Foolishly, my people thought the alien ships were asteroids on a collision course. We launched our most deadly weapons into the sky, which exploded harmlessly off the liquid hull of the invaders, raining poison onto our world. Dust flakes on my head as I walked to the sacred ground.

During the ceremony, my younger siblings held me underwater in the pool of our temple, that blue chalice just big enough to immerse my adolescent body. I was arrogant in my new development, confident that I was ready to become an adult. Then, as I let out the last of my held breath, I began to panic; nothing had happened, no painful change, no sudden epiphany, no realization of adulthood, I wasn’t ready, I was going to drown.

There, in the water, hands pressing down on my head my head and flailing limbs, I met death for the first time. I was a frightened child, drinking and choking on water, weakened, desperate, ashamed, tearing and helpless. Hope lost, I stopped, just stopped, and let myself die, lay still, peaceful under the web of my brothers’ hands. It was then I felt the closed slits in my side softly open and I became the water, not breathing with my mouth but with my body, my whole self suffused. I looked up through the shining pool to my siblings, and they were crying, dropping tears of worry and hope into the water, and each droplet spread on the surface, a rippling miracle.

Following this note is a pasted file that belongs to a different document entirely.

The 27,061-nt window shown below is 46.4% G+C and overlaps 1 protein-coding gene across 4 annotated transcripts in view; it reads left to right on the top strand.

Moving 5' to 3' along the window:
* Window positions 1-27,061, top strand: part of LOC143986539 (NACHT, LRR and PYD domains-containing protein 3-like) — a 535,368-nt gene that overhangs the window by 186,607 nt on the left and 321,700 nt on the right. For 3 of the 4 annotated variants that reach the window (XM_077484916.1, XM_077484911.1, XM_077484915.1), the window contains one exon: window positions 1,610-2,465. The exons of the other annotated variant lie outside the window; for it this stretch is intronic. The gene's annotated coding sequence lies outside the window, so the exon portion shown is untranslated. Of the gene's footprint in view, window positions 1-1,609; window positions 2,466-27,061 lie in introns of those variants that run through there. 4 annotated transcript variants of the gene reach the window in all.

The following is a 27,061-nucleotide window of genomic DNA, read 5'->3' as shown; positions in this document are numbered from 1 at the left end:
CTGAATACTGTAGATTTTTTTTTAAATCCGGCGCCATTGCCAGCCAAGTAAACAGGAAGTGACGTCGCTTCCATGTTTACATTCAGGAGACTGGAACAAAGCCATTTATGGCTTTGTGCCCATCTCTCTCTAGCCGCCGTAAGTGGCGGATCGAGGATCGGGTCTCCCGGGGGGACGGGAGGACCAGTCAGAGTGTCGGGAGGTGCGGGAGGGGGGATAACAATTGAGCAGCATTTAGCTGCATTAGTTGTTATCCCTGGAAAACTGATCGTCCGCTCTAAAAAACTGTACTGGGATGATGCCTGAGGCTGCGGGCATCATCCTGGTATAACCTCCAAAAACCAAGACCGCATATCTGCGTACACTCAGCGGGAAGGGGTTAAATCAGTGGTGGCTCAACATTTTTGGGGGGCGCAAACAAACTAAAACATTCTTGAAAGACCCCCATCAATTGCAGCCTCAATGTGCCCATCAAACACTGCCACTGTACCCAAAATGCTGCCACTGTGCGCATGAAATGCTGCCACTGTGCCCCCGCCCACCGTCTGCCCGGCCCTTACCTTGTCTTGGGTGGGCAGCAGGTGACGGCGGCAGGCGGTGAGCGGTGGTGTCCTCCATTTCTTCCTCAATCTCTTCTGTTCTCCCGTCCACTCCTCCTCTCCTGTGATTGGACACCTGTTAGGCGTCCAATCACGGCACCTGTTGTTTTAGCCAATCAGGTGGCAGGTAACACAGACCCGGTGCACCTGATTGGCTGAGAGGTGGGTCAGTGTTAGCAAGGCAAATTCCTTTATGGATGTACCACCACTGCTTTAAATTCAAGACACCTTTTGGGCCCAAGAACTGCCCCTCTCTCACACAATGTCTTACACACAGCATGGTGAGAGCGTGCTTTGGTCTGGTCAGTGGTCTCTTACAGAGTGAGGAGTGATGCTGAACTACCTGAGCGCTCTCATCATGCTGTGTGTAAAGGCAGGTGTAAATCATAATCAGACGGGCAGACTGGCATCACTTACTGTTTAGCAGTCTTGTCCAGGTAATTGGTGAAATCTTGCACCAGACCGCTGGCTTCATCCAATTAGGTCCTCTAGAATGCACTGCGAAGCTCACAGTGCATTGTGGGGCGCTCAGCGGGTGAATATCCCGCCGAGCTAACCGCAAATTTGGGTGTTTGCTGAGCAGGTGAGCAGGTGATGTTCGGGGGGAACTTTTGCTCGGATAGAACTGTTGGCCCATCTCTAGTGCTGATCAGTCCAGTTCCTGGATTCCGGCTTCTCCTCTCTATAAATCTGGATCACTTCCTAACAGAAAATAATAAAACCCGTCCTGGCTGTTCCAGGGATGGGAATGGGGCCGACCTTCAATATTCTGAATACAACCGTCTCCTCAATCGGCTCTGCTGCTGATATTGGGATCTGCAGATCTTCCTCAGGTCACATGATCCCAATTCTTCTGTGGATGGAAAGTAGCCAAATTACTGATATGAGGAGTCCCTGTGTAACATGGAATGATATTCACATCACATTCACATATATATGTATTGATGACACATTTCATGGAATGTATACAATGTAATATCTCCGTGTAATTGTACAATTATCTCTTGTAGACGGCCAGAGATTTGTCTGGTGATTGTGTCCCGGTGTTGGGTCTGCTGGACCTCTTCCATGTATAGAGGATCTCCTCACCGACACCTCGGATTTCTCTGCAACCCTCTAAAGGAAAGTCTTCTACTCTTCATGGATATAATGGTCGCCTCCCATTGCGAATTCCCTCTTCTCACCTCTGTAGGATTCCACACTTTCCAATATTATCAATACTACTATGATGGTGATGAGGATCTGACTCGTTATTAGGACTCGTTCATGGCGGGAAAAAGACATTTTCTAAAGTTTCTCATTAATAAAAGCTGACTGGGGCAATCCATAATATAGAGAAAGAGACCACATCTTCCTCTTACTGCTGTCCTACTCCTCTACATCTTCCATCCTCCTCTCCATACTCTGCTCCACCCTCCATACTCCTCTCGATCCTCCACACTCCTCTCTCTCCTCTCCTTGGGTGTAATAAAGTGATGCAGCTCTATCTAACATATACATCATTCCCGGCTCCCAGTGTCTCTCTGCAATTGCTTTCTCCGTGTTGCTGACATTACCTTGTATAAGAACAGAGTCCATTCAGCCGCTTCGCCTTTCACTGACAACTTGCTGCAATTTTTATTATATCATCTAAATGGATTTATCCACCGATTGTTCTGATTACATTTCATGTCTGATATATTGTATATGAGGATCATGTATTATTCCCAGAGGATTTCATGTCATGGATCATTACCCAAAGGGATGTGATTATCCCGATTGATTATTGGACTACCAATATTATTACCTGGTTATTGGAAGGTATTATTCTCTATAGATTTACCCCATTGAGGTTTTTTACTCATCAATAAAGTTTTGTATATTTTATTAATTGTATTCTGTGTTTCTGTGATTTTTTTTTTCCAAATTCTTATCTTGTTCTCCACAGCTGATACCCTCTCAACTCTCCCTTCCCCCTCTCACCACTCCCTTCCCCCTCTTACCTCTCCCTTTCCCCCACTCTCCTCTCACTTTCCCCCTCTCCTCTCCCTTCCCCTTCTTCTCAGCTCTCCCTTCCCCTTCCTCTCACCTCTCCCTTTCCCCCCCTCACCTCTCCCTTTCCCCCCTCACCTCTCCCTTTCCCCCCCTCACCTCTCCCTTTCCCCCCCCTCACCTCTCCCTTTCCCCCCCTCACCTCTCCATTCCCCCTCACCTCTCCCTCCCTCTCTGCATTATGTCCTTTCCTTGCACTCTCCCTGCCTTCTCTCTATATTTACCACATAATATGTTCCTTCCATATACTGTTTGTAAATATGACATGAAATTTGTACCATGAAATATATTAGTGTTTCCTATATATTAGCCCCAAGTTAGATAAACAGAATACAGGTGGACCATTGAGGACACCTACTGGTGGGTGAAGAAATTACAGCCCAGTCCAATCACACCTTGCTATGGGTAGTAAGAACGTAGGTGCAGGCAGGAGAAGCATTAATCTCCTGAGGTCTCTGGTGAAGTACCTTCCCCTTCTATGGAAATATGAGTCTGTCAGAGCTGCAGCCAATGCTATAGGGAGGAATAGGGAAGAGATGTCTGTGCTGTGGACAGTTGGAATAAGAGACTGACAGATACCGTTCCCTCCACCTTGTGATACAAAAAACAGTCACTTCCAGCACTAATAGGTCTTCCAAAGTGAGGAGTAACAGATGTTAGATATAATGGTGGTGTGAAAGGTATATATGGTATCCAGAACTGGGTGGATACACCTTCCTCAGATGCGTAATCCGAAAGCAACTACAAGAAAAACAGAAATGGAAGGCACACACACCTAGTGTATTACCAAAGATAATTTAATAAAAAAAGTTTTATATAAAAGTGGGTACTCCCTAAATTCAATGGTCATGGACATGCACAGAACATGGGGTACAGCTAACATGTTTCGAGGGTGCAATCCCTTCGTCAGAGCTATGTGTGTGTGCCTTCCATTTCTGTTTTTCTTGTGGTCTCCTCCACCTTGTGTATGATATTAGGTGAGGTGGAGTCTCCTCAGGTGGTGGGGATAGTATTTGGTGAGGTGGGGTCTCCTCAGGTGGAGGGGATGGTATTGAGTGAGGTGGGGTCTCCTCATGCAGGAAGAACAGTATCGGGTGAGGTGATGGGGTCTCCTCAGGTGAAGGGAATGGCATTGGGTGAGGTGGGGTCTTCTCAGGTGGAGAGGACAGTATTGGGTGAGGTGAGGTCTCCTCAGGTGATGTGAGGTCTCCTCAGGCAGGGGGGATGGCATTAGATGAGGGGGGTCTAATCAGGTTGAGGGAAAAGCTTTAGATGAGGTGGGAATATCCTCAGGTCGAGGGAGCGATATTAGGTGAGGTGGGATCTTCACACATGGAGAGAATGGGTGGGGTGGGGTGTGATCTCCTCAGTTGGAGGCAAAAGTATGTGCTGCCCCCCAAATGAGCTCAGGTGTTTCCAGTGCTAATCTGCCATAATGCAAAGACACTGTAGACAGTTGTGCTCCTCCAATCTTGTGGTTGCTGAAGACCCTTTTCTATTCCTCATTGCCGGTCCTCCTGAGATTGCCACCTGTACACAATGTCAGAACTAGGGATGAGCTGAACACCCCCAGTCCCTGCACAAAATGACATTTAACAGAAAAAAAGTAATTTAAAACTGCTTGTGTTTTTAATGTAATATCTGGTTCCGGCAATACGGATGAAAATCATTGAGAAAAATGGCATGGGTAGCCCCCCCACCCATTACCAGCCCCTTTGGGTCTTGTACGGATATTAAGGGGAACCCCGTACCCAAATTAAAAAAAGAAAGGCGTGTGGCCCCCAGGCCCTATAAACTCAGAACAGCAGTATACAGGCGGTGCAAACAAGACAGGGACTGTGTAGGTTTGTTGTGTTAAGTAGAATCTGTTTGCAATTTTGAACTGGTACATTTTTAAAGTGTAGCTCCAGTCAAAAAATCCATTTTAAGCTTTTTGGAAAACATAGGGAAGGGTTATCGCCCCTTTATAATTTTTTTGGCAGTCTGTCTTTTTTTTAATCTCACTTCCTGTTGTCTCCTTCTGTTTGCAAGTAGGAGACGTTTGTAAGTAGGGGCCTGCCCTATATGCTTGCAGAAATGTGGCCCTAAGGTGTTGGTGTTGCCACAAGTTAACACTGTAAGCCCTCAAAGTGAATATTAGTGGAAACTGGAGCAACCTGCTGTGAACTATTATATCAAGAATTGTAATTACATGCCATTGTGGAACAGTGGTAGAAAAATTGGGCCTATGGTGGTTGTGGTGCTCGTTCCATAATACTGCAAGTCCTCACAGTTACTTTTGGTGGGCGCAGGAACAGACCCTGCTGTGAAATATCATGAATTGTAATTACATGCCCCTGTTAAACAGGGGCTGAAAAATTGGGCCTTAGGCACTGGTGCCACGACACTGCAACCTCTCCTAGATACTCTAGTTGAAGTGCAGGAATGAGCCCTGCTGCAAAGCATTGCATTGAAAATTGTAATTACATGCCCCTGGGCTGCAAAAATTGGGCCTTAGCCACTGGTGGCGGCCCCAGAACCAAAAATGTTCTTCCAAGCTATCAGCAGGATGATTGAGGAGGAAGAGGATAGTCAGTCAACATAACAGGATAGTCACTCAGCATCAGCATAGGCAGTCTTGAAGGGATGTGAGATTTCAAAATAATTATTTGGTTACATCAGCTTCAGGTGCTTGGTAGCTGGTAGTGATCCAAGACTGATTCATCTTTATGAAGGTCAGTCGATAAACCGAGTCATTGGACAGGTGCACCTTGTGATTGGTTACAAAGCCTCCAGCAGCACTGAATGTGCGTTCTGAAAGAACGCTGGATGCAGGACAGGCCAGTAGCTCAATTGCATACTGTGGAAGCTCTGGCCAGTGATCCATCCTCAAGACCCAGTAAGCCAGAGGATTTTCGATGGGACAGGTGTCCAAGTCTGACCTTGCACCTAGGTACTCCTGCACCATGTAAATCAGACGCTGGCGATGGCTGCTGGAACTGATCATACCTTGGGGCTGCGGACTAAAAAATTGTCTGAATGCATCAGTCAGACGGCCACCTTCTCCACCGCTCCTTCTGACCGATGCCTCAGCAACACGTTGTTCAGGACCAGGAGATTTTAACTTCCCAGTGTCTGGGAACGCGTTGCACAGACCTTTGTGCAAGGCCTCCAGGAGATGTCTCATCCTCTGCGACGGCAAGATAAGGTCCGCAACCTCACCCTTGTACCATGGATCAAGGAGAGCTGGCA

Two days later, the little insectoid robots came, crawled into my home and sawed through the flesh of my family. My uncle, who slept at the doorway, was already dead when I woke up, his vocal cords severed. My father, though, screamed and thrashed, filling his bed with blood as my mother tried to tear the silver bugs off his skin, her fingers severed by their tiny metal blades.

In the pool, gazing up through the water, the faces of my siblings became like stars against the open sky, and in that moment I believed in everything. I lay there, in wonder, my body water, my eyes the open night.

Four days later the stink of blood and dust had us all covering our heads with wet scarves, debris slashing our eyes, the water toxic, the air polluted. Our schools were piles of rubble, mass graves for dead children. My mother held her surviving children in the remains of her bleeding fingers and told us that our lives were coming to an end. We fled, like ants on a hill, scurrying from our homes and schools, but nowhere was safe, and nowhere we could go was better than where they were.

Later, we were blamed for our resistance. If we had just waited, listened calmly while strange shaped ships plummeted from the sky spewing garbled language of conquest. If we had just laid down in the streets, if we had never picked up anything that could have been interpreted to the invaders as a weapon, then the metal bugs would not have crawled into them and tore them apart from the inside. If my people had not built such strange schools, they would not have been mistaken for military barracks, if we had not fought wars amidst ourselves, we would not need to be ruled.

Since the day my siblings lifted me out of the pool, I have never again felt trust so complete. Do not ask again, why I go armed to speak to you. Do not tell me that my people should surrender. Do not accuse me of being irrational till all your own family lay dead, and till your culture is beaten, erased, and chained.

Do not question me, for I know death well, and I will send him to you.

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The Past

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